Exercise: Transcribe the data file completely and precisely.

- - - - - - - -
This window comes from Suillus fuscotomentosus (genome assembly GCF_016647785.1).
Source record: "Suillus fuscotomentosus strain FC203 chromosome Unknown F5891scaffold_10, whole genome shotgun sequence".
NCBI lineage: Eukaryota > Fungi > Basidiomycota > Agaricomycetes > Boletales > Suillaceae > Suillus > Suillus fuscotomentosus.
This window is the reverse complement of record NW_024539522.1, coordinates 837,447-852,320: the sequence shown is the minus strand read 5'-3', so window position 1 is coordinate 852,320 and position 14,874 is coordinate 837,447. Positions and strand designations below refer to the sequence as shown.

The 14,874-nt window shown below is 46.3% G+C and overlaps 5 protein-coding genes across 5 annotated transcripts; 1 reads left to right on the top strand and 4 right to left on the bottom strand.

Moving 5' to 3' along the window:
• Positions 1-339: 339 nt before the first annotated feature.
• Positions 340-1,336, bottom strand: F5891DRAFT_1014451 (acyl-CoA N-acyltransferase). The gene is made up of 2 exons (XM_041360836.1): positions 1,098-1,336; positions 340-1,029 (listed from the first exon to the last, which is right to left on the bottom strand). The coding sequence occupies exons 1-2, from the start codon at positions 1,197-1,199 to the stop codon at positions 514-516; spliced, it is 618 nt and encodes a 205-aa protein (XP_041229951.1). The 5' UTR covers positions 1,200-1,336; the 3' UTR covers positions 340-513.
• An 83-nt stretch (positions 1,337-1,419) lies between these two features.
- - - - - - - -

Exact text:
This window comes from Suillus fuscotomentosus (genome assembly GCF_016647785.1).
Source record: "Suillus fuscotomentosus strain FC203 chromosome Unknown F5891scaffold_10, whole genome shotgun sequence".
NCBI lineage: Eukaryota > Fungi > Basidiomycota > Agaricomycetes > Boletales > Suillaceae > Suillus > Suillus fuscotomentosus.
This window is the reverse complement of record NW_024539522.1, coordinates 837,447-852,320: the sequence shown is the minus strand read 5'-3', so window position 1 is coordinate 852,320 and position 14,874 is coordinate 837,447. Positions and strand designations below refer to the sequence as shown.

The 14,874-nt window shown below is 46.3% G+C and overlaps 5 protein-coding genes across 5 annotated transcripts; 1 reads left to right on the top strand and 4 right to left on the bottom strand.

Moving 5' to 3' along the window:
• Positions 1-339: 339 nt before the first annotated feature.
• Positions 340-1,336, bottom strand: F5891DRAFT_1014451 (acyl-CoA N-acyltransferase). The gene is made up of 2 exons (XM_041360836.1): positions 1,098-1,336; positions 340-1,029 (listed from the first exon to the last, which is right to left on the bottom strand). The coding sequence occupies exons 1-2, from the start codon at positions 1,197-1,199 to the stop codon at positions 514-516; spliced, it is 618 nt and encodes a 205-aa protein (XP_041229951.1). The 5' UTR covers positions 1,200-1,336; the 3' UTR covers positions 340-513.
• An 83-nt stretch (positions 1,337-1,419) lies between these two features.